Opinion: San Diego’s inclusionary housing policy must ramp up faster to build more affordable homes

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Baldwin is a retired San Diego Association of Governments planner and housing advocate, and lives in Kensington. Knox is president of the League of Women Voters of San Diego and lives in La Jolla.

During recent years, the city of San Diego has engaged in efforts to make it easier for developers to build housing. Sustaining this effort is the belief that if the city reduces regulations and processing times and changes community plans to allow many new housing units, prices will go down or moderate, making housing affordable to more households. That approach might work for market rate housing, but it will not work for housing for very low and low income households.

The truth is that the market will build housing that’s affordable for only about 40 percent of households in the city — families making over 120 percent of Area Median Income (120 percent is about $128,300 a year in income for a family of four). For the remaining 60 percent, we need approaches that include much greater roles for the state and, especially, the federal governments — and enhanced participation of nongovernmental entities such as nonprofit housing developers.

Local governments also play an important role when they allow increased densities in appropriate locations near transit and jobs — an approach pursued and, to a large extent, successfully implemented by the city of San Diego and other jurisdictions in the region such as San Marcos, La Mesa and Chula Vista.

But there are other approaches — like inclusionary housing — that require developers to dedicate a small portion of their market-rate projects (usually 10 to 20 percent) to affordable housing for lower income households.

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The city of San Diego has had an inclusionary housing ordinance since 2002 that required 10 percent of rental units be affordable for households making 65 percent of Area Median Income. But in December 2019, the City Council changed its approach by adopting an ordinance that requires 10 percent of all residential developments with 10 or more units be supplied to households with an income of up to 60 percent AMI. The new measure is being phased in over five years, starting at 2 percent in 2020. The current requirement is 4 percent.

So the process initiated to increase inclusionary housing requirements resulted in developers being required to provide far fewer affordable housing units than the previous version of the ordinance that was in effect between 2002 and 2020.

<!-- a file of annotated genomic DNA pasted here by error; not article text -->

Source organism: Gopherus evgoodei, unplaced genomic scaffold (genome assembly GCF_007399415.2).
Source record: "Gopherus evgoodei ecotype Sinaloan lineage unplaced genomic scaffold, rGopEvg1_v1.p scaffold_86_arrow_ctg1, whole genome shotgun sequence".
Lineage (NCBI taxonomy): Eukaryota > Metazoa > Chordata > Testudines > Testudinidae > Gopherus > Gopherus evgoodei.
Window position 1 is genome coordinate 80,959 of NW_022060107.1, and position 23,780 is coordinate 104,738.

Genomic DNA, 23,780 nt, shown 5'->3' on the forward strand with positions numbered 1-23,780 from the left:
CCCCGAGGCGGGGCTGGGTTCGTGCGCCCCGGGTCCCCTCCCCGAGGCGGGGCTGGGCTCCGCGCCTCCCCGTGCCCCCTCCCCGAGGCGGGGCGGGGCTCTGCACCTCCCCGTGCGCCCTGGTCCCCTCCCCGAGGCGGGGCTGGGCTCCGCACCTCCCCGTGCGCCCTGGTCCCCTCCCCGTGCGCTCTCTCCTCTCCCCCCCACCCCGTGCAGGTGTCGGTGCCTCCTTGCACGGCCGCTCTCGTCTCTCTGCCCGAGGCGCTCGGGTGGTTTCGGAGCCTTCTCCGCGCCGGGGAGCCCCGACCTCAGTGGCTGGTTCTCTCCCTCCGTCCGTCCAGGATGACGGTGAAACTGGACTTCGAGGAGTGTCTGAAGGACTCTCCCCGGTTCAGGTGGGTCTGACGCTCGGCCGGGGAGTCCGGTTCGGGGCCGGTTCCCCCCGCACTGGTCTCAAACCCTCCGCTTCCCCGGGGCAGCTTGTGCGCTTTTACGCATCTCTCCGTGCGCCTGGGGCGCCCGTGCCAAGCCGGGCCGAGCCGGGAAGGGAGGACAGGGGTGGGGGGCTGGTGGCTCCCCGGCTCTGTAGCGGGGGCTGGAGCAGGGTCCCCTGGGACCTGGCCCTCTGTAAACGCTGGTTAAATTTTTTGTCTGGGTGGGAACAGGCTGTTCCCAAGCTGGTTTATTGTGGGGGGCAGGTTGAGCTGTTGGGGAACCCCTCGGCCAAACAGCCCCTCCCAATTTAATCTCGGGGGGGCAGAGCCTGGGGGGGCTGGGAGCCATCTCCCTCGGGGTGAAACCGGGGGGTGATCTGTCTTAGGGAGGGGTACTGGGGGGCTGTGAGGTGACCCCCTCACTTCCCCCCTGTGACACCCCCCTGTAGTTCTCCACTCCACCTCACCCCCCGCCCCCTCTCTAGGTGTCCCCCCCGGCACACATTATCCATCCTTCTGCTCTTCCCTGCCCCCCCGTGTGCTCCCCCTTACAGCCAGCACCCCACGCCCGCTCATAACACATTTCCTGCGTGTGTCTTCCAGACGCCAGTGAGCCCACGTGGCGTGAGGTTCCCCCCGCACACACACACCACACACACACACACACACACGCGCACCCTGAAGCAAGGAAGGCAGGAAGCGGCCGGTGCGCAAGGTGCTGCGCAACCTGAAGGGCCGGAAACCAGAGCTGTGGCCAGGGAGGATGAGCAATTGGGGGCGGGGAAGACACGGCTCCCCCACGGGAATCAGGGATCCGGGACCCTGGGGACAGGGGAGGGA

This became painfully clear in April 2021 when the San Diego City Council upheld an earlier decision by the city’s Planning Commission to approve turning the California Theatre into a 41-story hotel and condo tower despite concerns that only seven of its 330 units (2 percent) were proposed as affordable. The Unite Here Local 30 hotel workers union had appealed the planning commission decision because of the small amount of affordable housing given the low incomes and dire housing needs of those who would work there.

During the hearing, City Council members expressed frustration with the 2 percent inclusionary requirement but said their hands were tied because of the ordinance adopted in December 2019. A council majority appeared to be open to consider amending the ordinance. However, a year has gone by, and no one has taken action.

Last summer, the League of Women Voters San Diego and the Quality of Life Coalition that includes UniteHere Local 30, Climate Action Campaign, Sierra Club San Diego and Center for Biological Diversity wrote to the City Council and mayor requesting that the inclusionary ordinance be amended as soon as possible to boost the on-site affordability requirement from 4 percent to 10 percent immediately.

Letting developers provide so little affordable housing comes at a huge cost.

We calculated that at least 350 additional units of affordable housing would have been required if developers had been obligated to meet the 10 percent threshold when 4,547 units were subject to it during the ordinance’s first year.

This is a huge, unforgivable loss for the city — especially in light of the increasing number of housing units being built in San Diego this year and the recently approved 15 percent inclusionary requirement in the Barrio Logan Community Plan and decades-old 20 percent inclusionary requirement still in effect in the North City Future Urbanizing Area.

The failure to address this problem shows unacceptable deference to development interests by the City Council and mayor.

It is time for the City Council to show its independence and respond to the affordable housing crisis — which is primarily an affordable housing crisis for lower income households — more forcefully and directly.

Amending the inclusionary housing ordinance would be an important first step.

The city of San Diego desperately needs more affordable housing for its service workers and the people who build our housing, among others.

The City Council should amend the inclusionary housing ordinance immediately to require 10 percent affordable units, not 6 percent, starting in July.